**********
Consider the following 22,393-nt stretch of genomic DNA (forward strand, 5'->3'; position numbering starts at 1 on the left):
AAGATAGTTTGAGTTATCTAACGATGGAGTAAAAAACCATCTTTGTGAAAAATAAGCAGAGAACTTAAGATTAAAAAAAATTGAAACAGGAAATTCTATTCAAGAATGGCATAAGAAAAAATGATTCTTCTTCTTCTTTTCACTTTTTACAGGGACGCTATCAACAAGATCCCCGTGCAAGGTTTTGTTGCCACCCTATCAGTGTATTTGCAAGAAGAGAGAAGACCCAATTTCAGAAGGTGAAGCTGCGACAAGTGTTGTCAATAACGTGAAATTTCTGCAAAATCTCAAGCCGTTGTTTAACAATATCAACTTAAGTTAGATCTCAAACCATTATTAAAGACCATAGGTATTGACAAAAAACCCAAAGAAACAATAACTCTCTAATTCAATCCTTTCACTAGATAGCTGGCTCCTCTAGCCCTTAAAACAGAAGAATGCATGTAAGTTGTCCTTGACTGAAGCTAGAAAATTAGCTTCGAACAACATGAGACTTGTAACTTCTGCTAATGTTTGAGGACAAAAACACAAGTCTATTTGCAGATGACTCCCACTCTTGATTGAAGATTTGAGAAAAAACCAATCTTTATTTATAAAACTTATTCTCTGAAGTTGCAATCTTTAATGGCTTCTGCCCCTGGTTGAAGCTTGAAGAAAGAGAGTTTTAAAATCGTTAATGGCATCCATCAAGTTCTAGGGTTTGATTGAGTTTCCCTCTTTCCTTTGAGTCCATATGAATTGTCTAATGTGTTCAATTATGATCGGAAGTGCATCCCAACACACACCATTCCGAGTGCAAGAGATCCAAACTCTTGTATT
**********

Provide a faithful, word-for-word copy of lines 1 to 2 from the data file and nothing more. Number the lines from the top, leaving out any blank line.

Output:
Consider the following 22,393-nt stretch of genomic DNA (forward strand, 5'->3'; position numbering starts at 1 on the left):
AAGATAGTTTGAGTTATCTAACGATGGAGTAAAAAACCATCTTTGTGAAAAATAAGCAGAGAACTTAAGATTAAAAAAAATTGAAACAGGAAATTCTATTCAAGAATGGCATAAGAAAAAATGATTCTTCTTCTTCTTTTCACTTTTTACAGGGACGCTATCAACAAGATCCCCGTGCAAGGTTTTGTTGCCACCCTATCAGTGTATTTGCAAGAAGAGAGAAGACCCAATTTCAGAAGGTGAAGCTGCGACAAGTGTTGTCAATAACGTGAAATTTCTGCAAAATCTCAAGCCGTTGTTTAACAATATCAACTTAAGTTAGATCTCAAACCATTATTAAAGACCATAGGTATTGACAAAAAACCCAAAGAAACAATAACTCTCTAATTCAATCCTTTCACTAGATAGCTGGCTCCTCTAGCCCTTAAAACAGAAGAATGCATGTAAGTTGTCCTTGACTGAAGCTAGAAAATTAGCTTCGAACAACATGAGACTTGTAACTTCTGCTAATGTTTGAGGACAAAAACACAAGTCTATTTGCAGATGACTCCCACTCTTGATTGAAGATTTGAGAAAAAACCAATCTTTATTTATAAAACTTATTCTCTGAAGTTGCAATCTTTAATGGCTTCTGCCCCTGGTTGAAGCTTGAAGAAAGAGAGTTTTAAAATCGTTAATGGCATCCATCAAGTTCTAGGGTTTGATTGAGTTTCCCTCTTTCCTTTGAGTCCATATGAATTGTCTAATGTGTTCAATTATGATCGGAAGTGCATCCCAACACACACCATTCCGAGTGCAAGAGATCCAAACTCTTGTATT